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7 reasons to underweight Canada

7 reasons to underweight Canada

Posted by Juan Gavasa on December 18, 2014

The falling price of crude may have something to do with the dimming economic outlook in Canada, but one economist says the list of headwinds for the domestic picture includes much more than just oil.

David Doyle, North American economist and Canadian market strategist at Macquarie Capital tells BNN these seven factors are contributing to sluggish growth:

Competitiveness

Canada’s productivity rate is slower than the U.S. and that’s because the commodities boom of the last decade has left the manufacturing sector largely ignored, leaving Canada on the sidelines of the export market.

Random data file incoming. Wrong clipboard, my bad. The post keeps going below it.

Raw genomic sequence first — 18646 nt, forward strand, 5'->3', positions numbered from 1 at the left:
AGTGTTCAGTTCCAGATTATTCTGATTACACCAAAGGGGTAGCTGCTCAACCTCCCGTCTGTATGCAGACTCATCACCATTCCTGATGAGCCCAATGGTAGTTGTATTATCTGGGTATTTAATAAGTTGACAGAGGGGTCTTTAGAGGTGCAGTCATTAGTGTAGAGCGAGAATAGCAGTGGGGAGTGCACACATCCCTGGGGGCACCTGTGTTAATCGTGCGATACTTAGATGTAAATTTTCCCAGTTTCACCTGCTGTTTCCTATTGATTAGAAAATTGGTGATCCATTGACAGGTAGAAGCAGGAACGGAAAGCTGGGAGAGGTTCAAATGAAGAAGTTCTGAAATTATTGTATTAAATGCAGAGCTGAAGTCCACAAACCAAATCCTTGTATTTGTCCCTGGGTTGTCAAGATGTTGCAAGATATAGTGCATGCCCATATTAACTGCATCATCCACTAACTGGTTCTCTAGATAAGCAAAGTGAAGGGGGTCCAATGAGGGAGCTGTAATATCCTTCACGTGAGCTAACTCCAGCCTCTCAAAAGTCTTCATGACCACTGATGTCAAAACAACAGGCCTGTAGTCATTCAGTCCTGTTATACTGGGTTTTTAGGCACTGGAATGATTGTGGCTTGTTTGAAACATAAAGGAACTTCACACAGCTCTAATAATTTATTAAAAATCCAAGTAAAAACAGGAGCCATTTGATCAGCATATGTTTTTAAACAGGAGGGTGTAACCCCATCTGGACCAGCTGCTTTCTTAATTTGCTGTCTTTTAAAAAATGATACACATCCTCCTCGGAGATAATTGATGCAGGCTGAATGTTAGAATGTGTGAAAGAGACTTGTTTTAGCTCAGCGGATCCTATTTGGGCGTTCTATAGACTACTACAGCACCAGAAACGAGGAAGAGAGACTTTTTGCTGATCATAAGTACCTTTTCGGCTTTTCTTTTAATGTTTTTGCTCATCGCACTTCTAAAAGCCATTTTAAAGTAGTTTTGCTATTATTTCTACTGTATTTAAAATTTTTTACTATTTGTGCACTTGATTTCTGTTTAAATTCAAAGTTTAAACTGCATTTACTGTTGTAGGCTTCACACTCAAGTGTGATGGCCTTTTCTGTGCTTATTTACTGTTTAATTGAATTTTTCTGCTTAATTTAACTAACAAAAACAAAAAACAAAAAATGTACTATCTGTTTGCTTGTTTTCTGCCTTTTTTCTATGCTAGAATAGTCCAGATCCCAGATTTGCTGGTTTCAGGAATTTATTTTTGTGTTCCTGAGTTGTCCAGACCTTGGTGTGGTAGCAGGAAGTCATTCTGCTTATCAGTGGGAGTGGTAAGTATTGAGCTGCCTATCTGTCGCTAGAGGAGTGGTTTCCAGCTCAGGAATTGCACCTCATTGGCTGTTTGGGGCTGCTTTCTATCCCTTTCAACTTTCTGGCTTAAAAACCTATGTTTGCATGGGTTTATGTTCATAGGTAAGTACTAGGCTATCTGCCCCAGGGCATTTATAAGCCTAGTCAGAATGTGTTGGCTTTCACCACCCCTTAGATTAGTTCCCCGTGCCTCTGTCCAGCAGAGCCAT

Energy capital spending

Business investment has flowed into resource-related projects and stagnated within the energy sector, making the economy less diversified than the U.S. and consequently more vulnerable to the steep decline in crude oil prices.

Domestic labour market

Doyle says the extended fall of oil will force the Canadian economy to diversify, which means there needs to be supportive policies in place to train and strengthen the labour markets in sectors such as manufacturing.

Relative monetary policy

Doyle says he expects the Bank of Canada to hold interest rates until the end of 2016 and anticipates the loonie to weaken to as low as 75 cents US at the end of 2016.

Trade balance

Canada’s high level of trade dependence will not bode well for the economy in the longer term, according to Doyle, as the weakening loonie will drive the prices of imported goods up.

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